Ukraine fears its Zaporizhzhia Nuclear Power Plant could face a shortage of water to cool the reactors by late summer because Russian forces have let water out a reservoir that supplies the plant. The director general of Ukrhydroenergo, Ihor Syrota, voiced concern about what would happen if water levels fell further at the Kakhovka reservoir, which supplies both the plant and millions of people in southern Ukraine. Energoatom stated last month that the water level at the Kakhovka reservoir had dropped from 16 meters to 13.8 meters.
German officials have criticized plans by French nuclear company Framatome to produce nuclear fuel in a joint venture with Rosatom at a facility in western Germany. Officials in the state of Lower Saxony received a request for the Framatome-owned ANF facility in Lingen to be allowed to produce hexagonal fuel rod arrangements for Russian-designed VVER reactors. Germany stated that the request is now being closely scrutinized by state and federal officials due to Rosatom’s involvement and will consider whether Framatome’s application can be rejected due to security concerns.
Lithuania began a new bid to push the European Union to impose sanctions on Russia’s nuclear energy industry. Lithuania’s proposal offers Hungary specific carve-outs of up to 9 years for the Paks Nuclear Power Plant, as well as opt-outs for France and other countries that currently have nuclear fuel contracts with Rosatom. For Russia’s nuclear sector to be sanctioned, all EU countries have to agree to impose sanctions, and Hungary has already vowed to oppose any curbs on the Russian nuclear energy industry.
Nuclear Collaborations
Canadian Prime Minister Justin Trudeau and U.S. President Joe Biden have pledged to coordinate efforts to develop secure and reliable nuclear fuel supply chains in North America and build partnerships to help ensure access to low-enriched uranium. The two sides will launch the one-year Energy Transformation Task Force to accelerate cooperation on critical clean energy opportunities and supply chains, and Canada will join the Foundational Infrastructure for Responsible Use of Small Modular Reactor Technology (FIRST) program.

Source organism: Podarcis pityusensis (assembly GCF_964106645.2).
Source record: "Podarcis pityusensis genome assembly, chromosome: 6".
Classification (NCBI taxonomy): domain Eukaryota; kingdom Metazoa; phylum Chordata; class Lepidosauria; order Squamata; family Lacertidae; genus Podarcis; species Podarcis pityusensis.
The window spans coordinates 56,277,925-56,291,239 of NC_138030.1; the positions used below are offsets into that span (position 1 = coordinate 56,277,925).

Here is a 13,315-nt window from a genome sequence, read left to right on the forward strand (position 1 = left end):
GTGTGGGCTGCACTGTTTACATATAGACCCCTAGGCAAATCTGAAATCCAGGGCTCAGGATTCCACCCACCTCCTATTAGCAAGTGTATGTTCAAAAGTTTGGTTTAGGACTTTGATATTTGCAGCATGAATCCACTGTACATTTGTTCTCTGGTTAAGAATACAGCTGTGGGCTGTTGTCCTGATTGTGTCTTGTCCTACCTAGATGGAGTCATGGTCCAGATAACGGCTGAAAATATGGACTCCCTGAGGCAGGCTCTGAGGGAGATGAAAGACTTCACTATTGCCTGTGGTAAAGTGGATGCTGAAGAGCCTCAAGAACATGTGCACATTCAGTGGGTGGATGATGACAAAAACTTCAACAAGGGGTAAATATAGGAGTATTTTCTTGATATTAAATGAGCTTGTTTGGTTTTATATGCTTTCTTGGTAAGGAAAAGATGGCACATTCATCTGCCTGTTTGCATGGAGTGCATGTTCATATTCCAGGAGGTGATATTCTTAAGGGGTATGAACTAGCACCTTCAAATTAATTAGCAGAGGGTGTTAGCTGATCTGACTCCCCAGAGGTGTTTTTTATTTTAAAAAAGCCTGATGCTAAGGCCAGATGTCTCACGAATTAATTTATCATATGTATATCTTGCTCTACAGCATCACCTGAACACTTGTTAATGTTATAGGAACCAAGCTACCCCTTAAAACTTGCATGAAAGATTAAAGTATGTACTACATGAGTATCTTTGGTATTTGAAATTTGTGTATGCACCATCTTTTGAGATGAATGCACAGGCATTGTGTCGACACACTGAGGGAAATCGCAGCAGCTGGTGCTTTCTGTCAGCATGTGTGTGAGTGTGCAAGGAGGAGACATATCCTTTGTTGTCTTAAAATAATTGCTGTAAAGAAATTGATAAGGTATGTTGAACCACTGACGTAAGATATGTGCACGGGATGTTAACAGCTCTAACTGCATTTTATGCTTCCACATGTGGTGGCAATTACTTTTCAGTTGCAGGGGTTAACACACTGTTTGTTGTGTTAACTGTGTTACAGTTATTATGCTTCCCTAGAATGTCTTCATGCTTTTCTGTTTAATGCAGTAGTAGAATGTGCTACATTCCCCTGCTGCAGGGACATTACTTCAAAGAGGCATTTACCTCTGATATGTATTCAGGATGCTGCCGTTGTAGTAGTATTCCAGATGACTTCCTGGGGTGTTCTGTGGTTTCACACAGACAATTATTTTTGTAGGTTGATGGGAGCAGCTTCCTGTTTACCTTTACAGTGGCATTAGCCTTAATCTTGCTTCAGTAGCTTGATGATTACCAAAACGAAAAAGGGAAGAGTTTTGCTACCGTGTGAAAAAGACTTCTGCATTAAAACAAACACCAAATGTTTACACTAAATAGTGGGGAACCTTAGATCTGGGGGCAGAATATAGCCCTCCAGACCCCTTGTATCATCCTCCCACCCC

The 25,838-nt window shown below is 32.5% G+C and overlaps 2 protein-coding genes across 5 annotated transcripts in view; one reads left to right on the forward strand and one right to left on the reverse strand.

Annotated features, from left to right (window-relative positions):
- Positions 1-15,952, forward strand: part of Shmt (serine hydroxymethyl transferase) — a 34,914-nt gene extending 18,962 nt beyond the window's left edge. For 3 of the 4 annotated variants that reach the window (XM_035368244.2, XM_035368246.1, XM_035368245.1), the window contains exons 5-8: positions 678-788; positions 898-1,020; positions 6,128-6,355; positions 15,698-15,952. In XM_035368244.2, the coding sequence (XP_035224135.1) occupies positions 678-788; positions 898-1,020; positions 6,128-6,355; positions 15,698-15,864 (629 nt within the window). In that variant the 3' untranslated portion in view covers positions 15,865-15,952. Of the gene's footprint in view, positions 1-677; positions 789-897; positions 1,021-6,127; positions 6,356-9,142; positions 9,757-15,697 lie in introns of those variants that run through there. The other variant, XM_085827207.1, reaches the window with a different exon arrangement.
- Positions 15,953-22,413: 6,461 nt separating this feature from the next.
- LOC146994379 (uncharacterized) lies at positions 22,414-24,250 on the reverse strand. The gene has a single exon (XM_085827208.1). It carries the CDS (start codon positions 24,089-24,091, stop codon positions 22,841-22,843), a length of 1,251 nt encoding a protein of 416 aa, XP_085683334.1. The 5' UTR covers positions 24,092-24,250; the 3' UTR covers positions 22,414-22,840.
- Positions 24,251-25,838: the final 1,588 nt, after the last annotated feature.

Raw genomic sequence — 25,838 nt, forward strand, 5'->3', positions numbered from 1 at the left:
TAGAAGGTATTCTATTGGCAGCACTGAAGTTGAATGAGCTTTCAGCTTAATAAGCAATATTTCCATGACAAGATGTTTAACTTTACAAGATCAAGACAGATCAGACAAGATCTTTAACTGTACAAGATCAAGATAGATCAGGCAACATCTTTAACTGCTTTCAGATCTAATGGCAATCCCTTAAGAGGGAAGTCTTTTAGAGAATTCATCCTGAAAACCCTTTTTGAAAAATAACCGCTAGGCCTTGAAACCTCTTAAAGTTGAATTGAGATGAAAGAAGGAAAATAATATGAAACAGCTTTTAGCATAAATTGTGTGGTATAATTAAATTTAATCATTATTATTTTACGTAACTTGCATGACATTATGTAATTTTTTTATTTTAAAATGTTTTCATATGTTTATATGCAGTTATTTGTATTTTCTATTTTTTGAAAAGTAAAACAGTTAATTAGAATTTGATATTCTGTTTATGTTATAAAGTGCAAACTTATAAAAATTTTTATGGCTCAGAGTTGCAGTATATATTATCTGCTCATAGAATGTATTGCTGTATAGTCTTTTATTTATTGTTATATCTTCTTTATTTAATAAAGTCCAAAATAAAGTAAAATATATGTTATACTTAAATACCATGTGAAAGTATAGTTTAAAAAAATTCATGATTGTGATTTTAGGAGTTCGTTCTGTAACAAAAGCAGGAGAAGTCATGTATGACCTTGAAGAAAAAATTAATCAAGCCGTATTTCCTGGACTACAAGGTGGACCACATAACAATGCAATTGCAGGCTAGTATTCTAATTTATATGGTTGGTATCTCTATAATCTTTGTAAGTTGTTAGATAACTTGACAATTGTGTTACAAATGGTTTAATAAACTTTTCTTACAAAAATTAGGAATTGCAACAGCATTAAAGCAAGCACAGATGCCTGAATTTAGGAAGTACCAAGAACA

Canadian Nuclear Laboratories (CNL) signed a memorandum of understanding (MoU) with Japanese company Kyoto Fusioneering Ltd. (KF) to partner on technical services to support the growing international fusion reactor market, with a key focus on testing related to tritium. Under the MoU, CNL will work with KF to identify and co-develop fusion products and services, helping to accelerate the progression of fusion as a source of clean energy. The agreement is the latest in a recent series of fusion-related projects announced by CNL.
Grupa Azoty Police, the West Pomeranian University of Technology, and Ultra Safe Nuclear Corporation signed an agreement to build a nuclear energy research facility based on Ultra Safe’s Micro-Modular Reactor (MMR) technology. Over the next six months, the parties will prepare a comprehensive research program and will jointly develop a plan for the construction, operation, and maintenance of the MMR. The collaboration will ultimately lead to the full-scale use of nuclear energy to power chemical processes and generate steam and hydrogen for Grupa Azoty Police’s plant.
U.S. group Westinghouse and Czech utility CEZ signed an agreement for Westinghouse to supply nuclear fuel for CEZ’s Dukovany Nuclear Power Plant starting in 2024. Following the Russian invasion of Ukraine, CEZ was looking for a new fuel supplier to replace Russian company TVEL. Last year, Westinghouse signed a nuclear fuel supply agreement with the Czech Republic’s other nuclear power station, Temelin.
Bulgaria’s energy ministry announced that agreements for pre-project studies are set to be signed with Westinghouse relating AP1000 reactors at the Kozloduy Nuclear Power Plant and with Electricite de France (EDF) for two 1000 megawatt units at Belene. The purpose of the pre-project studies is to look at the options for the projects, including using the existing equipment by integrating it into a modern complete system.
The Tennessee Valley Authority (TVA), Ontario Power Generation (OPG), and Synthos Green Energy (SGE) will collaborate to shape a standard design for GE-Hitachi’s BWRX-300 small modular reactor (SMR). The three companies signed a technology collaboration agreement (TCA) to further a standard design, under which the companies will also develop a detailed design for key BWRX-300 power plant components, such as reactor pressure vessels and internals. The three companies will also form a “Design Center Working Group” whose purpose will be ensuring the standard design is deployable in multiple jurisdictions.